I don’t know how the friendship started. I was young, sitting in church, very aware that if I started goofing off, I would get that dreaded pinch or swat from my parents. And oh, I would hear about it at home, and my family was well-known—two rows from the back of the church. All the other regulars around me would get to witness my downfall and give me that “knowing” look next week, so it was just better off for everyone involved if I would just sit quietly.
I think he spoke up first. He said hi. Being (or trying very hard anyway to be) a polite young girl, I said hi back. But then resumed my sitting with my hands folded in my lap, looking forward to the two peppermints stored in my purse for later on in the service.
But I didn’t need the peppermints. When the sermon was ready to start, he offered me one—a “King” brand. I accepted, smiled, and savoured every moment of it.
Maybe that’s how it started. Saying hi, eating his peppermints, and eventually making small talk.
I learned that George was a baker, loved making jokes, and loved it when I had a few up my sleeve too. He and his wife had grandkids a bit younger than me, and he rode motorbike and went to his cabin a lot. My Dad started giving me an extra peppermint or two to offer him and his wife during the evening service. Oh, how mature I felt when I could repay the gift of peppermints to keep us all going during those long sermons!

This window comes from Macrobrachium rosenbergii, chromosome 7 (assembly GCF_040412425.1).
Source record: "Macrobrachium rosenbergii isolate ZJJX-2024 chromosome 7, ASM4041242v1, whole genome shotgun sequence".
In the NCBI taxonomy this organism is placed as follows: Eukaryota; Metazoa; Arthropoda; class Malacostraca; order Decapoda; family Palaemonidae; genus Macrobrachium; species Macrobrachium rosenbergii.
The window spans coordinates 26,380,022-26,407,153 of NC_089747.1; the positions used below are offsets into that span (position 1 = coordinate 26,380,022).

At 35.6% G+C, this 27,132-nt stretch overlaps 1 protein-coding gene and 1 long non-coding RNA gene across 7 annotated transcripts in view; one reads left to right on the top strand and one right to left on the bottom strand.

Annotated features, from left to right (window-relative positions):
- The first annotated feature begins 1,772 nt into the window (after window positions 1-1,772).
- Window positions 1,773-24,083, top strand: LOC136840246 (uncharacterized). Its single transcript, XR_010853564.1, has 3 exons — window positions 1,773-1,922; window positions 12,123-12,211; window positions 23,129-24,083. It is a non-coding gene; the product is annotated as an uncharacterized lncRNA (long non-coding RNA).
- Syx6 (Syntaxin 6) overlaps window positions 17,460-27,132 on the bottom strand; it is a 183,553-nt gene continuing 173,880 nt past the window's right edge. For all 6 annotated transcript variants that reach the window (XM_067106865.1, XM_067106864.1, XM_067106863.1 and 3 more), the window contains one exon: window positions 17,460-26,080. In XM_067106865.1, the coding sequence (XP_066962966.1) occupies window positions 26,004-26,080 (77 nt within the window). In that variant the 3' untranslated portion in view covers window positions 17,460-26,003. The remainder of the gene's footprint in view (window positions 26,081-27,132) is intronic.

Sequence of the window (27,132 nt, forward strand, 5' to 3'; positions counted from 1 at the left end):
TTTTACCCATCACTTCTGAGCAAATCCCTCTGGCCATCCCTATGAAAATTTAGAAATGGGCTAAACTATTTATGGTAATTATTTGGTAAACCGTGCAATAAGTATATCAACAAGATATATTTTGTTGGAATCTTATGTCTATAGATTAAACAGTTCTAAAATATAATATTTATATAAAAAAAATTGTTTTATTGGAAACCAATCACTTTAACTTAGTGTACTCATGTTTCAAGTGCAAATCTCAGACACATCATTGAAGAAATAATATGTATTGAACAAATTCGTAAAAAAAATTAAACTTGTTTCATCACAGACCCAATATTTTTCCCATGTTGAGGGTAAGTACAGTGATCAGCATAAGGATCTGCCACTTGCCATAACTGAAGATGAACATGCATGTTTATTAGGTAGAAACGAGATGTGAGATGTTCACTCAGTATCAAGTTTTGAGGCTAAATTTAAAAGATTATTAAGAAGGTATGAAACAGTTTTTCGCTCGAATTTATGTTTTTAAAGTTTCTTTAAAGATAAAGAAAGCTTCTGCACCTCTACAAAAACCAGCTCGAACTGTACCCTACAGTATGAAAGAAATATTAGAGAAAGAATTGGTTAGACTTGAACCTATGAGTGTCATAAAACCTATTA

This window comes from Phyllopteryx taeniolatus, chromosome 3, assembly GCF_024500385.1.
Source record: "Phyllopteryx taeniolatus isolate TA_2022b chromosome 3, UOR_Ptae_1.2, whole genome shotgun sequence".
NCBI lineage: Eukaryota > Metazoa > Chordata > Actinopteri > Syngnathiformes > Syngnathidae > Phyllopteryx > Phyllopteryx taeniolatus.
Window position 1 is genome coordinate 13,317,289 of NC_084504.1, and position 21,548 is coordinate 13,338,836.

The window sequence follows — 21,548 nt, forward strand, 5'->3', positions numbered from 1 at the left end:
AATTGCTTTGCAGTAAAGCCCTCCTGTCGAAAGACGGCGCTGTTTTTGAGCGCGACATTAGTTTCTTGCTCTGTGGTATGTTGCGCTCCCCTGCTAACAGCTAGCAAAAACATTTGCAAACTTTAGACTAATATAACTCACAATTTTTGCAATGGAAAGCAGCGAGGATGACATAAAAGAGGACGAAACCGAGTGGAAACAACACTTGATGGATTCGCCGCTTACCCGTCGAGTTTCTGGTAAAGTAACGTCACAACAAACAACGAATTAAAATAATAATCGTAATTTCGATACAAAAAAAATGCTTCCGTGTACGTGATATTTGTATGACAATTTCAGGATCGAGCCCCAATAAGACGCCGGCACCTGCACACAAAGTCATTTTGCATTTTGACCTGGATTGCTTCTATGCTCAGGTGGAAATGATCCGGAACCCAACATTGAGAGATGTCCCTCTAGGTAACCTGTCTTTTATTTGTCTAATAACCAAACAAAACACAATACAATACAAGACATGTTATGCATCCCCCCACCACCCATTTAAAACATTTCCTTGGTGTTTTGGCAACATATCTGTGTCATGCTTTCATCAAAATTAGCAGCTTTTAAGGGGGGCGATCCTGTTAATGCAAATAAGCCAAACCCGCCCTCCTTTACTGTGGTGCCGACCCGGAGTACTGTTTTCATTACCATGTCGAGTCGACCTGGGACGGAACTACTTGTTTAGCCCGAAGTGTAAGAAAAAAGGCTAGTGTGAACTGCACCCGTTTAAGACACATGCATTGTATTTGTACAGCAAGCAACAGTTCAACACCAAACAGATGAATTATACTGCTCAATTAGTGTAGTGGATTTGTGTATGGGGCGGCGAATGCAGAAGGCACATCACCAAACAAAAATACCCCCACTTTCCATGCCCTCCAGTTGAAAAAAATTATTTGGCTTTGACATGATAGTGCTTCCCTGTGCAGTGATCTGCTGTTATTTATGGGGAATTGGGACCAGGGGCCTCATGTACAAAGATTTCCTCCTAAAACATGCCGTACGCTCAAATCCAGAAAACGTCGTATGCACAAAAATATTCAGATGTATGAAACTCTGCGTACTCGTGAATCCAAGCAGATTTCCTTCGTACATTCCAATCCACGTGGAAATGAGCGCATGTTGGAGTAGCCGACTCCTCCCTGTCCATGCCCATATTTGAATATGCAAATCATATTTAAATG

On my birthday—I think it was my 9th—I came home from a girls club to find a beautifully decorated cake he had delivered. The next birthday was the same. On another birthday I learned a new hobby of his—welding. He had fashioned my name into a metal plate, which I hung in my room. My friends didn’t get why I would put something metal and jagged, not pink or having to do with NKOTB up in my room. He was my friend. It was a treasure.
When I got a Disney charm bracelet for Christmas, I showed him. When he went to Expo, he bought me a silver charm for my bracelet. When his granddaughter came to visit, we sat together and were best friends by association of him. When she was gone, I asked about her and he told me stories. When I got a new purse, he took interest in my new accessory. When he got a new suit, I noticed and commented on it to him. He was my friend. HE was a treasure.
Eventually I got involved in every possible ministry a teacher-to-be might join, and eventually he stopped going to church. I remained friends with his wife, and still send her Christmas cards and still look for her—and ask about him—if I am ever back at that church.
When my son was three, he met a lady named Karen at church…and still visits with her today.